Applied cardiorespiratory physiology

Oxygen delivery and consumption

Oxygen delivery (DO2) (Fig. 16.1) is defined as the total amount of oxygen delivered to the tissues per unit time. It is dependent on the volume of blood flowing through the microcirculation per minute (i.e. the total cardiac output, image) and the amount of oxygen contained in that blood (i.e. the arterial oxygen content, CaO2). Oxygen is transported both in combination with haemoglobin and dissolved in plasma. The amount combined with haemoglobin is determined by the oxygen capacity of haemoglobin (usually taken as 1.34 mL of oxygen per gram of haemoglobin) and its percentage saturation with oxygen (SO2), while the volume dissolved in plasma depends on the partial pressure of oxygen (PO2). Except when hyperbaric oxygen is administered, the amount of dissolved oxygen in plasma is insignificant.

Clinically, however, the utility of this global concept of oxygen delivery is limited because it fails to account for changes in the relative flow to individual organs and the distribution of flow through the microcirculation (i.e. the efficiency with which oxygen delivery is matched to the metabolic requirements of individual tissues or cells). Furthermore, some organs (such as the heart) have high oxygen requirements relative to their blood flow and will receive insufficient oxygen, even if the overall oxygen delivery is apparently adequate. Lastly, microcirculatory flow is influenced by blood viscosity.

Oxygenation of the blood

Oxyhaemoglobin dissociation curve

The saturation of haemoglobin with oxygen is determined by the partial pressure of oxygen (PO2) in the blood, the relationship between the two being described by the oxyhaemoglobin dissociation curve (Fig. 16.2). The sigmoid shape of this curve is significant for a number of reasons:

The PaO2 is in turn influenced by the alveolar oxygen tension (PAO2), the efficiency of pulmonary gas exchange, and the partial pressure of oxygen in mixed venous blood image.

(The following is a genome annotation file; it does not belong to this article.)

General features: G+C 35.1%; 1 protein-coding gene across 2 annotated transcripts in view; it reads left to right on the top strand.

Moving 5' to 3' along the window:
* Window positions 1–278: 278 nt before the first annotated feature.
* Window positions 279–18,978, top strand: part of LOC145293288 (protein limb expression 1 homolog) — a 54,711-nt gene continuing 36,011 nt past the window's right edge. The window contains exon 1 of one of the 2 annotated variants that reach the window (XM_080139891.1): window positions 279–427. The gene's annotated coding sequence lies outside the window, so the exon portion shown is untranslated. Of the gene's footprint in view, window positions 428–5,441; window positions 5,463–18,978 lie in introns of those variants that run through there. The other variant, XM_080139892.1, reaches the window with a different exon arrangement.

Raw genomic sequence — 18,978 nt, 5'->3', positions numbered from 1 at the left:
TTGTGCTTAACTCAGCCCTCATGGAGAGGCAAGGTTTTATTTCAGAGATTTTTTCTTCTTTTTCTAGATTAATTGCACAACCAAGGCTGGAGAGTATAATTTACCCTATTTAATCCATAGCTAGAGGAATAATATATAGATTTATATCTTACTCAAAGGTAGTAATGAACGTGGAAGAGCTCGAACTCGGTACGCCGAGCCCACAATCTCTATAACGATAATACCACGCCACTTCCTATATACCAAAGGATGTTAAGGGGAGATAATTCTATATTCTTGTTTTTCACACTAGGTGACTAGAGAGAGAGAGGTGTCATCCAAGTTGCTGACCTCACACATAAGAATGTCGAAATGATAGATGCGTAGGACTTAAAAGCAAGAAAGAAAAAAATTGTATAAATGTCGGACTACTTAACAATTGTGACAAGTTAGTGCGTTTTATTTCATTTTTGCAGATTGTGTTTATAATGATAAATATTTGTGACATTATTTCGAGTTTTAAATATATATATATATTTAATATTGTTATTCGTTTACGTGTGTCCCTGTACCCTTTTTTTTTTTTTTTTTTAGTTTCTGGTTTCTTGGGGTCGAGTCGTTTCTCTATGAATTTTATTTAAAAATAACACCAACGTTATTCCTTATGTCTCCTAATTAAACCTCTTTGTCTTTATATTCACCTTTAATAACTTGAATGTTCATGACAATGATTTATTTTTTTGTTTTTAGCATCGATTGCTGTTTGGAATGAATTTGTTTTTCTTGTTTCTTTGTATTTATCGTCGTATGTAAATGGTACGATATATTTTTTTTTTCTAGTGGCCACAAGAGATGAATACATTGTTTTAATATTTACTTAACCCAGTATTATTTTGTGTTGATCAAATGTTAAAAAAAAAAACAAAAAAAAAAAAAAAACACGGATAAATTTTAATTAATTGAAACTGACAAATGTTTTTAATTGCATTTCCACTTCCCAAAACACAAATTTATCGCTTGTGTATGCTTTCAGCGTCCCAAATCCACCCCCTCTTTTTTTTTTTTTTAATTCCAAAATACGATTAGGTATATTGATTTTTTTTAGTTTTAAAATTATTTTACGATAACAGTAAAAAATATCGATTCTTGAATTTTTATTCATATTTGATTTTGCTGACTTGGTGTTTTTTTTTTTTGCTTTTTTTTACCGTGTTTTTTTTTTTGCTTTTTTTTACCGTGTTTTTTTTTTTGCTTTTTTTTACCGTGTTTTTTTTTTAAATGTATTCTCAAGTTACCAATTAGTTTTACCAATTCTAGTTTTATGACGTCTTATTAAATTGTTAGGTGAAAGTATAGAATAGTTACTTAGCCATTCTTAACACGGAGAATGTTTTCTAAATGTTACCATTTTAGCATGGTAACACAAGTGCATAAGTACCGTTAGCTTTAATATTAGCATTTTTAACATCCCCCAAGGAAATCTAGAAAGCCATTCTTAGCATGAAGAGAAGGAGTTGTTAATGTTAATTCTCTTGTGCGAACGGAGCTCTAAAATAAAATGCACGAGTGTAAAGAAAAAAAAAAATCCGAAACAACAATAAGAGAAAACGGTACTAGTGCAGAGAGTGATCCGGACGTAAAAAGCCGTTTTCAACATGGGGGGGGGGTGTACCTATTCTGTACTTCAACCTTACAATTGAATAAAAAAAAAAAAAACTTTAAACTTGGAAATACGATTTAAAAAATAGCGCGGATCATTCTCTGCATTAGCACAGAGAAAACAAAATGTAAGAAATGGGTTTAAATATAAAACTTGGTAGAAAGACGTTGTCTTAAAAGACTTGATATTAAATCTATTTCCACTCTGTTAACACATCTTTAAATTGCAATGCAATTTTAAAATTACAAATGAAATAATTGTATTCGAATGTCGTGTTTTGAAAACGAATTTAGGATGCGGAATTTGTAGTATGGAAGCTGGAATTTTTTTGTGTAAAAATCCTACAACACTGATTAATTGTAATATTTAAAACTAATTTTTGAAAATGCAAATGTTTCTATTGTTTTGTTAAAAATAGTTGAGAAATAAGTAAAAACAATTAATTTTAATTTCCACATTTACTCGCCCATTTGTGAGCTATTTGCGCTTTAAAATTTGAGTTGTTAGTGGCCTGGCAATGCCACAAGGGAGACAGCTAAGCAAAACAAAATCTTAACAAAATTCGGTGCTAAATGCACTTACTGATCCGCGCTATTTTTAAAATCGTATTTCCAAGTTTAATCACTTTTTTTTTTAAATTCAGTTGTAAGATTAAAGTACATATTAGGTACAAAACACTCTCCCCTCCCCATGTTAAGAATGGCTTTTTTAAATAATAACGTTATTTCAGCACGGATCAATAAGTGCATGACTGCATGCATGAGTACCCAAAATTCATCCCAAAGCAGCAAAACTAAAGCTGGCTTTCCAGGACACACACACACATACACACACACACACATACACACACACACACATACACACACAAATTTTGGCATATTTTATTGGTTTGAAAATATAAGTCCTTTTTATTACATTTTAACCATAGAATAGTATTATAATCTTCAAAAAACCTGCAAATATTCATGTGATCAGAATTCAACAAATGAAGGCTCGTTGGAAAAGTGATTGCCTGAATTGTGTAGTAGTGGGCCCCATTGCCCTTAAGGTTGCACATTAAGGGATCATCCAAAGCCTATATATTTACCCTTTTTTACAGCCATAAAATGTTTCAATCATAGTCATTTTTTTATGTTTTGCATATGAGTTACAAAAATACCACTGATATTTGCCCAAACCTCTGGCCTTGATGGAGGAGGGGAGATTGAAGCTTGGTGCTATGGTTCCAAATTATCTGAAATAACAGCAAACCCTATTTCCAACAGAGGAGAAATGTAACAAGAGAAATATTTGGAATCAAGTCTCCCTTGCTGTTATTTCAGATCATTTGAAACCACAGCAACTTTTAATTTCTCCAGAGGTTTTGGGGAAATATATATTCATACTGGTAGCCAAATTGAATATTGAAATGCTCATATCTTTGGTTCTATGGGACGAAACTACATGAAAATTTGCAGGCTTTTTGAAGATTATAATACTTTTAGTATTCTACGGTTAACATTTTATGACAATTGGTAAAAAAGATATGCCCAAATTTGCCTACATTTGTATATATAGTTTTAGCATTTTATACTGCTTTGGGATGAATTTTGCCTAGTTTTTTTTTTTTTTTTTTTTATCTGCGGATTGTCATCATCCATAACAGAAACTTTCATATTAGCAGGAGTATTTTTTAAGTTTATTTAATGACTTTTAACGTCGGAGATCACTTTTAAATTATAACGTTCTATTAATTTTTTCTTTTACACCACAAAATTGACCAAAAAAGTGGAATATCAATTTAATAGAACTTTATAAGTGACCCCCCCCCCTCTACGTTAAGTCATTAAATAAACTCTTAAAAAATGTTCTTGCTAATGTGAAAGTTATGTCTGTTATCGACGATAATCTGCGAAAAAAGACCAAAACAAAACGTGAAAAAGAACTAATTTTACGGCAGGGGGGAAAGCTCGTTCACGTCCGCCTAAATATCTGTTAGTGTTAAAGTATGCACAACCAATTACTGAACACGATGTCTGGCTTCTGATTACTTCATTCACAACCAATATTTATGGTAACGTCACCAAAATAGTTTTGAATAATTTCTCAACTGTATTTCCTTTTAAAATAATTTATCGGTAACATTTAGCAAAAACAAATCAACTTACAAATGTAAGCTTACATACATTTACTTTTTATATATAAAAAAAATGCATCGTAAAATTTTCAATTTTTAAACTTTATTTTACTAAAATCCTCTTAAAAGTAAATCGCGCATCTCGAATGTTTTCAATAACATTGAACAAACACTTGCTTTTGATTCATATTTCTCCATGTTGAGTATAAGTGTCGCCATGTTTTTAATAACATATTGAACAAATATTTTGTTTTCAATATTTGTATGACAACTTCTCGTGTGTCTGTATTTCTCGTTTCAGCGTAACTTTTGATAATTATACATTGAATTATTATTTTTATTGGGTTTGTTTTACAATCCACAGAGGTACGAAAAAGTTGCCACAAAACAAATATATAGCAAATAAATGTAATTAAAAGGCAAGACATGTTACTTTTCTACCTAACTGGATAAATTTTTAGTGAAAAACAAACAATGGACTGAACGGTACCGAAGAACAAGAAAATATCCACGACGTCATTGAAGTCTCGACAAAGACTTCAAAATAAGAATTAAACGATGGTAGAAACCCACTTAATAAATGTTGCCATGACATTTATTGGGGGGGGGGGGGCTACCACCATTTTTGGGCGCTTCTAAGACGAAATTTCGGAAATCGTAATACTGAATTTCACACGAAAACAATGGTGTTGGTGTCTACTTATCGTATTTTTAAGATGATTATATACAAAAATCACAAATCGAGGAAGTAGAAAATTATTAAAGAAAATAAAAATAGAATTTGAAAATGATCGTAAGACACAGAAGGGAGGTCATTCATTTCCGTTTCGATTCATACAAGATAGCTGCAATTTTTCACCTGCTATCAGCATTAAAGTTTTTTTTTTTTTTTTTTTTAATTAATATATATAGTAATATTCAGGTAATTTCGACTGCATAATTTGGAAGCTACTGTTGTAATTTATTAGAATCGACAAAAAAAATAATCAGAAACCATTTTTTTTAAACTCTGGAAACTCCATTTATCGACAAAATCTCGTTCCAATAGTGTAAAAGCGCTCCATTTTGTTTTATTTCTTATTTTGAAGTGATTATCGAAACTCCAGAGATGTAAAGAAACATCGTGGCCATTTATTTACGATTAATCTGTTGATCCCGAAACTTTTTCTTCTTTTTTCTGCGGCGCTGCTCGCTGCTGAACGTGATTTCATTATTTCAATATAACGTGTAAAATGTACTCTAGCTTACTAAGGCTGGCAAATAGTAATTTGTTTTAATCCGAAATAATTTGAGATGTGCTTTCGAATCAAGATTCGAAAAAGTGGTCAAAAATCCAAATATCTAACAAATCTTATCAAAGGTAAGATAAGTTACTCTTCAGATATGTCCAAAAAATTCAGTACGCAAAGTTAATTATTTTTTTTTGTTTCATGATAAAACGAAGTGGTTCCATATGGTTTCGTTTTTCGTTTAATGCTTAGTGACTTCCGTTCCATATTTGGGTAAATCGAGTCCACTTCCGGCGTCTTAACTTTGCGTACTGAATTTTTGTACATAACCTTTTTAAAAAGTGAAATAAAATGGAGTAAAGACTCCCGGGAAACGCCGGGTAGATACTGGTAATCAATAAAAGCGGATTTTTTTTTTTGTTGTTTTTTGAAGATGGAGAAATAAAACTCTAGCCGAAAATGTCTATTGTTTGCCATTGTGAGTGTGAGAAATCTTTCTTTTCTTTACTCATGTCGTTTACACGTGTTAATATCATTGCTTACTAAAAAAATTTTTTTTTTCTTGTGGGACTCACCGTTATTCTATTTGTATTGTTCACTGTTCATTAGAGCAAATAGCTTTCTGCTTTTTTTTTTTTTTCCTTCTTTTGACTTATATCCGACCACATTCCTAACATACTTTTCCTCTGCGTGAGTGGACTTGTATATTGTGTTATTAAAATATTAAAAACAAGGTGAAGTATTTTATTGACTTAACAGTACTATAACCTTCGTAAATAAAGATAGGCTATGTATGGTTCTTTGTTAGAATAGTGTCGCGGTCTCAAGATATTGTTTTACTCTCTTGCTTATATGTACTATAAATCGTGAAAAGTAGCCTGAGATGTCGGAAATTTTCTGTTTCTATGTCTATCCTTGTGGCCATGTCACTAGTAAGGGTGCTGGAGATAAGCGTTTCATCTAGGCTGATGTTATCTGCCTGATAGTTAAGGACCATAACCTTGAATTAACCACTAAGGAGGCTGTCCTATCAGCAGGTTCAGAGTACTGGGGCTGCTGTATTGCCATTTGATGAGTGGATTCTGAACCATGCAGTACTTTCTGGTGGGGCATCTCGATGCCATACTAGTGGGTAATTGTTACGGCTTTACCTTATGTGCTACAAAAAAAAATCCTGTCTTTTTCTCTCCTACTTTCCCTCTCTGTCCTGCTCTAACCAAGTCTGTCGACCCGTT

Pulmonary gas exchange

In normal subjects there is a small alveolar-arterial oxygen difference (PA–aO2). This is due to:

Pathologically, there are three possible causes of an increased PA–aO2 difference:

image Diffusion defect. This is not a major cause of hypoxaemia even in conditions such as lung fibrosis, in which the alveolar-capillary membrane is considerably thickened. Carbon dioxide is also not affected, as it is more soluble than oxygen.

image Right-to-left shunts. In certain congenital cardiac lesions or when a segment of lung is completely collapsed, a proportion of venous blood passes to the left side of the heart without taking part in gas exchange, causing arterial hypoxaemia. This hypoxaemia cannot be corrected by administering oxygen to increase the PAO2, because blood leaving normal alveoli is already fully saturated; further increases in PO2 will not, therefore, significantly affect its oxygen content. On the other hand, because of the shape of the carbon dioxide dissociation curve (Fig. 16.4), the high PCO2 of the shunted blood can be compensated for by over-ventilating patent alveoli, thus lowering the CO2 content of the effluent blood. Indeed, many patients with acute right-to-left shunts hyperventilate in response to the hypoxia and/or to stimulation of mechanoreceptors in the lung, so that their PaCO2 is normal or low.